From 1 April 2014, individuals became taxable on a notional amount of income calculated when they make lump sum withdrawals. Withdrawals are defined as the transfer of an overseas pension fund to a New Zealand scheme as well as the taking of benefits directly from the overseas scheme.

Under the new rules, transfers between foreign superannuation schemes is not taxable for a New Zealand tax resident provided the transfer is not to
an Australian pension scheme. Transfers to
Australian schemes are outside of this rollover provision because transfers from Australian superannuation schemes to New Zealand schemes are exempt from New Zealand taxation.  

When the rules were introduced in 2014, they were made retrospective, and the old rules were grandfathered. This means that any individuals that transferred their UK pensions after 31 March 2014
who had not applied the ‘old’ rules, prior to that
were required to adopt the new rules as if they
had applied at all times. Any individuals who had correctly and consistently applied the old rules could opt to continue using the old rules if doing so was to their advantage.

2. NZ tax treatment of benefits from foreign pension schemes

2.1 The rules if no exemptions apply

Pension income is taxable in full on a receipts-basis, which means that it is taxable in the tax year in which it is received. The word ‘pension’ is not defined in tax legislation, so it takes its ordinary meaning of being income received on a regular basis from a retirement savings scheme. Any annuity, regular drawdown, or defined benefit pension that is not a lump sum will therefore fall into this category.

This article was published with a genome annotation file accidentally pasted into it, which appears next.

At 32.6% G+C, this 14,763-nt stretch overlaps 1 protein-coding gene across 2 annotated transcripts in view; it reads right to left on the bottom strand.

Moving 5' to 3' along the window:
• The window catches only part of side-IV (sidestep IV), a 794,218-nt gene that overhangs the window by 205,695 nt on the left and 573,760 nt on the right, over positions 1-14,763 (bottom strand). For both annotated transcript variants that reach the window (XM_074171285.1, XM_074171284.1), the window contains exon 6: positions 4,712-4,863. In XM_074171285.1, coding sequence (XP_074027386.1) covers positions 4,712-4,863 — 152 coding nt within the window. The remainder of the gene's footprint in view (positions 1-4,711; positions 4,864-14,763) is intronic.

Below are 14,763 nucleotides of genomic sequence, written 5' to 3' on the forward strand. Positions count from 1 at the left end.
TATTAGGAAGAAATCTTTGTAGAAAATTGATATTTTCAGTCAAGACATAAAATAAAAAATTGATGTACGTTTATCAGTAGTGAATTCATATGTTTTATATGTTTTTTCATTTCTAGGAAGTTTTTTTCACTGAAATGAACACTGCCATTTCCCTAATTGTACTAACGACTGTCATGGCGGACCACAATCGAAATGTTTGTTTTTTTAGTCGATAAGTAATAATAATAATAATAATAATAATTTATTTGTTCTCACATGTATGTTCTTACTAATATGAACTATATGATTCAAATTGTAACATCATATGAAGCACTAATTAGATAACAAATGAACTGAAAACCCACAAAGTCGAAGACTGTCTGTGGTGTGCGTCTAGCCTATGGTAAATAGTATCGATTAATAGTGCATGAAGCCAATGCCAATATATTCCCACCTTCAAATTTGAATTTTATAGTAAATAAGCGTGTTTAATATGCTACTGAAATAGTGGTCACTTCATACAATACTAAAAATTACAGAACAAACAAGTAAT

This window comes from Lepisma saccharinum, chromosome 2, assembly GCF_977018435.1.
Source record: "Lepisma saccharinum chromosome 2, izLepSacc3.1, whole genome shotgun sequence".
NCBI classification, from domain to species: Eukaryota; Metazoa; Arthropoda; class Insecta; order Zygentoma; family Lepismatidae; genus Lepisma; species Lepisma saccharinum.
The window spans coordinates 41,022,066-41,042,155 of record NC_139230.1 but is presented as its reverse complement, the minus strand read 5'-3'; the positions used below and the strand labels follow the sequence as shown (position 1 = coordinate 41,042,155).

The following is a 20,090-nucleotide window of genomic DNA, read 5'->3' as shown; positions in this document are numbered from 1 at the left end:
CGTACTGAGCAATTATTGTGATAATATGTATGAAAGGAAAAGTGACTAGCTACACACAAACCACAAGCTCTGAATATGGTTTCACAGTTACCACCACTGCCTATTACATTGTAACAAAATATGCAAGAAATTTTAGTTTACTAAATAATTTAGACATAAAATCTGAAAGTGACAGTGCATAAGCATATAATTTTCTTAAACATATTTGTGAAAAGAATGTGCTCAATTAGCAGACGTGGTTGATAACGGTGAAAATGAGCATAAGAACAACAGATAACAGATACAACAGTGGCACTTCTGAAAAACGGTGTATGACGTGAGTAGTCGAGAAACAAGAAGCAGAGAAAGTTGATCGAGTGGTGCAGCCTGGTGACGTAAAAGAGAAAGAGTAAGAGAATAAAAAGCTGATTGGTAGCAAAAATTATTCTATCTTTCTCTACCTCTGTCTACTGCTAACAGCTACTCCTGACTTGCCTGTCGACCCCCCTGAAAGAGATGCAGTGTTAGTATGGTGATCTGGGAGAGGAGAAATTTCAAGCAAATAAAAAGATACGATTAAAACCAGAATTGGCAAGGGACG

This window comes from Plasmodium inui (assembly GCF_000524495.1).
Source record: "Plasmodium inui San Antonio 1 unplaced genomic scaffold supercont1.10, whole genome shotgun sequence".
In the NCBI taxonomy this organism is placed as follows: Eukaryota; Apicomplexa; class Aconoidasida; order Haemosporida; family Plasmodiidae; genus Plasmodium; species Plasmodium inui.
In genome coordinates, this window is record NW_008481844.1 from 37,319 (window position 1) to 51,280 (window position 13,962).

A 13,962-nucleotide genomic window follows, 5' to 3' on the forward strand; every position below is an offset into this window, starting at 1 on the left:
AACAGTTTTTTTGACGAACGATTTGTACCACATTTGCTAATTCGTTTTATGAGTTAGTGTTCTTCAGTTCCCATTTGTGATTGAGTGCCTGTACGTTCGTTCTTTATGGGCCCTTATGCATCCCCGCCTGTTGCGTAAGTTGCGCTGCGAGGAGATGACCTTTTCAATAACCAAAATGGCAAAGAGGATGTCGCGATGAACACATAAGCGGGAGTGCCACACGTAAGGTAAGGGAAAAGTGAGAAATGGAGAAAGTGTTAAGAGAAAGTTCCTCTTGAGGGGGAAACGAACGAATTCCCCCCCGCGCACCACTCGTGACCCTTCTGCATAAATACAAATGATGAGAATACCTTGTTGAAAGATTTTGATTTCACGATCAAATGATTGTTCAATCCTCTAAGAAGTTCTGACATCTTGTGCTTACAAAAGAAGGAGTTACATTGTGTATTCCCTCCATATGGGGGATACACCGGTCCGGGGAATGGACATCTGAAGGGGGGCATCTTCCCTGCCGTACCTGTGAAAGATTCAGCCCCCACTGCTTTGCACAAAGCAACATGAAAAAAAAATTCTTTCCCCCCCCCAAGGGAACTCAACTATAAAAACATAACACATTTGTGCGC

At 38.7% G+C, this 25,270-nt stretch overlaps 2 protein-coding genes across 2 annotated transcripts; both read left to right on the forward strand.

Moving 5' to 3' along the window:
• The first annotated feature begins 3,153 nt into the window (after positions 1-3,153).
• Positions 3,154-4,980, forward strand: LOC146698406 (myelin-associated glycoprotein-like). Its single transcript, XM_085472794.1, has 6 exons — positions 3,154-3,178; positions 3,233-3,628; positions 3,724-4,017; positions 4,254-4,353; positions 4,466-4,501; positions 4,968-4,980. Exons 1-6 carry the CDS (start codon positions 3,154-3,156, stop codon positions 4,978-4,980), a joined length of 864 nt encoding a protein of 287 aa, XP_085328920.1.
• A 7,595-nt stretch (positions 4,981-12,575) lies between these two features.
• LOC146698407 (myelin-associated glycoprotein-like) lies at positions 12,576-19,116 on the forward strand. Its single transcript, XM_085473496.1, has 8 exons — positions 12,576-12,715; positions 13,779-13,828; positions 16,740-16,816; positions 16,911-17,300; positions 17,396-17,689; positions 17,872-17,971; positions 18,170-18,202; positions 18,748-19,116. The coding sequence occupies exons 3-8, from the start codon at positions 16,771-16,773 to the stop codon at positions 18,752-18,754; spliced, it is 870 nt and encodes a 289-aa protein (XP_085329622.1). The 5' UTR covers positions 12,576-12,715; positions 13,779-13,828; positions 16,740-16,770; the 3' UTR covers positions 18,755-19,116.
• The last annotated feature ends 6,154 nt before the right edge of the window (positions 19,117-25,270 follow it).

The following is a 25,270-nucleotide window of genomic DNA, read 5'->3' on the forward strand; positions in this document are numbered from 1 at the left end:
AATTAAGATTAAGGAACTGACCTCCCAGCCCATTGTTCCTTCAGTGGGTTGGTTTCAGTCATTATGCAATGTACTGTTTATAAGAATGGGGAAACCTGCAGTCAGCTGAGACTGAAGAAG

A withdrawal from a foreign superannuation scheme that is not a pension (i.e. it is a lump sum) is taxed in a more complex way. The rules that apply were introduced with effect from 1 April 2014 and involve determining:

When it applies: It applies when there is a:

  • Lump sum withdrawal
  • Transfer to New Zealand
  • Transfer to Australia
  • Transfer of an interest to another person

When it does not apply: It does not apply to:

  • Transfers of interests under formal relationship property agreements (a formal legal process between couples that does not necessarily involve divorce)
  • Withdrawals within a specified period of exemption
  • Withdrawal amounts in excess of the amounts calculated using one of the two permitted methods

The Exemption period: This is usually the month of arrival and the following 48 months.

The Assessable Period: This is generally the period between the end of the Exemption Period and the derivation of the withdrawal.

The methods permitted to calculate the assessable amount: The two methods are:

  • The Schedule Method
  • The Formula Method

2.2 Exemption period

The exemption period starts when a person first becomes tax resident after they first join a foreign pension scheme and applies for the month of arrival and the following 48-month period. This exemption period can end before the expiry of 48 months if a person becomes non-resident. A person may only have one exemption period.

2.3 Assessable period

An assessable period follows an exemption period, and each tax year that passes tends to increase the amount of notional assessable income that a person must declare and pay tax on if they take a lump sum withdrawal.